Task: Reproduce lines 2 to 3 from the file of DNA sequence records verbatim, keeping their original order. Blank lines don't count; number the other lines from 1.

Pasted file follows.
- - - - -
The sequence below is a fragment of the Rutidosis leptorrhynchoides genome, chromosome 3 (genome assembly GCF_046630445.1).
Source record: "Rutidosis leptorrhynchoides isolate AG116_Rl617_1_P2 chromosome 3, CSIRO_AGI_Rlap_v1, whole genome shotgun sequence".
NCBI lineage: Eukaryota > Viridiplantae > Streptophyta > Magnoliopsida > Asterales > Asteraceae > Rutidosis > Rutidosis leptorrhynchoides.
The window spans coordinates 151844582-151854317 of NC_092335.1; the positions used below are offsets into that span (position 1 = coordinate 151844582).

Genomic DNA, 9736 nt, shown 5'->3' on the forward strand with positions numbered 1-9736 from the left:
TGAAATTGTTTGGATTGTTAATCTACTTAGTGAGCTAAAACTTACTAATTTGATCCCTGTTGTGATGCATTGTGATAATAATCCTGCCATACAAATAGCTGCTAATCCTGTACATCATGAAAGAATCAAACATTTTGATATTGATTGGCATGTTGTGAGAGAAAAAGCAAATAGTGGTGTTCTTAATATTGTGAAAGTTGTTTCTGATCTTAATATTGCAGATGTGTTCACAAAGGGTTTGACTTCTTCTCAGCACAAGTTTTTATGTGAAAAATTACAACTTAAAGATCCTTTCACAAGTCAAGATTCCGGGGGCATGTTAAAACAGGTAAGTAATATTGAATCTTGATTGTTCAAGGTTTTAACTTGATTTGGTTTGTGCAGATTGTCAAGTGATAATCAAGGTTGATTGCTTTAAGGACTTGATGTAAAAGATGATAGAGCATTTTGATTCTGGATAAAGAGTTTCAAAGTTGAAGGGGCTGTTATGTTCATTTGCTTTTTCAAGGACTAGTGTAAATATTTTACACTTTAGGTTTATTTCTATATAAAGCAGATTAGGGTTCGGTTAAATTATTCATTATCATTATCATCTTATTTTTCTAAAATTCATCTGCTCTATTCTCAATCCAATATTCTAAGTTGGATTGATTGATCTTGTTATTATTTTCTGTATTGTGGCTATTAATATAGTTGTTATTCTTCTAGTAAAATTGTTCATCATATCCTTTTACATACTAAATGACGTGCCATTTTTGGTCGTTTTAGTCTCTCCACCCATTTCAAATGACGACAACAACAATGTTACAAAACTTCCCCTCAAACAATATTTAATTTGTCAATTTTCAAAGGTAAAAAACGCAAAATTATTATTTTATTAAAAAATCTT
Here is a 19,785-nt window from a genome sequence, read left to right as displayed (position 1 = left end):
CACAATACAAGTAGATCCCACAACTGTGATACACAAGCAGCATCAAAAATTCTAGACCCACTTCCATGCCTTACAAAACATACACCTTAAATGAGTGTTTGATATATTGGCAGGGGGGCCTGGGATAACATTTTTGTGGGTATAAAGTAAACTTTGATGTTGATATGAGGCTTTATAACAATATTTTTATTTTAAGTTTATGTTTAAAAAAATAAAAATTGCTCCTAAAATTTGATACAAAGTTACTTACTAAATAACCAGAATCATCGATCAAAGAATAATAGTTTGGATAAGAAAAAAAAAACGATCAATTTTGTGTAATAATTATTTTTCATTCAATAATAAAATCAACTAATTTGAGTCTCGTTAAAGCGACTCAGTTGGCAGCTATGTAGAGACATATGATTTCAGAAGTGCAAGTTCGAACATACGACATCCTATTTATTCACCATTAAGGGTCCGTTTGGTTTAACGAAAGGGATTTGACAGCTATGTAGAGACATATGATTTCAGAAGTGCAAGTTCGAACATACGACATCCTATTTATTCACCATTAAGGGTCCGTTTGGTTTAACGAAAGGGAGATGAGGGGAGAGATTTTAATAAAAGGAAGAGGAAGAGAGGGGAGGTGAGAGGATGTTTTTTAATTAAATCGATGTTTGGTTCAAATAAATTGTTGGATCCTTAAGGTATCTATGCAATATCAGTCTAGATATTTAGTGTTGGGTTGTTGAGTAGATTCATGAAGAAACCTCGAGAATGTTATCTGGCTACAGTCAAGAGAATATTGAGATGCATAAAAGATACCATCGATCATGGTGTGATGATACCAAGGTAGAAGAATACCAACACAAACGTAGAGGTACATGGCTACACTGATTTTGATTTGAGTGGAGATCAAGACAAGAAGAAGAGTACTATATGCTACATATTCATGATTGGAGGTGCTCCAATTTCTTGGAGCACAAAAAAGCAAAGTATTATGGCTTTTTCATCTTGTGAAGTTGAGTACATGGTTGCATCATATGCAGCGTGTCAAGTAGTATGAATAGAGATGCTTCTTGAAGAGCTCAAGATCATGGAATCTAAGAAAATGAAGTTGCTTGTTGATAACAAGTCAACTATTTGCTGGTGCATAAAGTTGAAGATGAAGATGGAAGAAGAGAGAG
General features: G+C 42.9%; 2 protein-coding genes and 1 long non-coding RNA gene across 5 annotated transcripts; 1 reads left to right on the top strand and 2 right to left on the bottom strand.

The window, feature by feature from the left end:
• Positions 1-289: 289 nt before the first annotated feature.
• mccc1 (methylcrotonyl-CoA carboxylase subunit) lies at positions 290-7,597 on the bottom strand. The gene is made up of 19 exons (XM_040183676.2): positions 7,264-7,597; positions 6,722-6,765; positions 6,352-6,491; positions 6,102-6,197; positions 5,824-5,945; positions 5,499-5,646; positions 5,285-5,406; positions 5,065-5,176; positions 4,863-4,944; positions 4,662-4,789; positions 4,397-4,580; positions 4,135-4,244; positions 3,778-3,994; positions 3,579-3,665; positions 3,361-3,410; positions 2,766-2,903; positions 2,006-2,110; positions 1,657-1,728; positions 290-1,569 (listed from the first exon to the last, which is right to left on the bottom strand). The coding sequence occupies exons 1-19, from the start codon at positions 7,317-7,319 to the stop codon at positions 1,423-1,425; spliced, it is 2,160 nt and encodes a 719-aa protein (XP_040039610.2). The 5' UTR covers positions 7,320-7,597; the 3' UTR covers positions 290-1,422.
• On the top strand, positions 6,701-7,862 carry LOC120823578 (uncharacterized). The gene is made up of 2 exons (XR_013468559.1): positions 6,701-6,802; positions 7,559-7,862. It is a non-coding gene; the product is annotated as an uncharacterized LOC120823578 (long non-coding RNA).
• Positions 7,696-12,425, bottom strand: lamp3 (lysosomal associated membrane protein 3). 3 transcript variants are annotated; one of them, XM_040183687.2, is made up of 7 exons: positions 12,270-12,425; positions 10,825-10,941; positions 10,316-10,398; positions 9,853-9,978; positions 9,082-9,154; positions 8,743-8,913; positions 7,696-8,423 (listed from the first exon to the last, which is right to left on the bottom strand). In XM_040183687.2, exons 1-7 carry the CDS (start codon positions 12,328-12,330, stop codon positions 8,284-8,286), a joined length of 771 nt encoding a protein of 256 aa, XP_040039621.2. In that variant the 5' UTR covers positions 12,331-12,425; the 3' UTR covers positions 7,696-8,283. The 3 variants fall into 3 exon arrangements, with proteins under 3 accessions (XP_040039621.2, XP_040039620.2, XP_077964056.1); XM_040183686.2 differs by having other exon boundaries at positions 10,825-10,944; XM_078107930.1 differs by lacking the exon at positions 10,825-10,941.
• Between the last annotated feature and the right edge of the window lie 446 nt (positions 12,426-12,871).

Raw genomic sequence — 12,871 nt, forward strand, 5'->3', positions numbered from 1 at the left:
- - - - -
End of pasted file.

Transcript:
Source record: "Rutidosis leptorrhynchoides isolate AG116_Rl617_1_P2 chromosome 3, CSIRO_AGI_Rlap_v1, whole genome shotgun sequence".
NCBI lineage: Eukaryota > Viridiplantae > Streptophyta > Magnoliopsida > Asterales > Asteraceae > Rutidosis > Rutidosis leptorrhynchoides.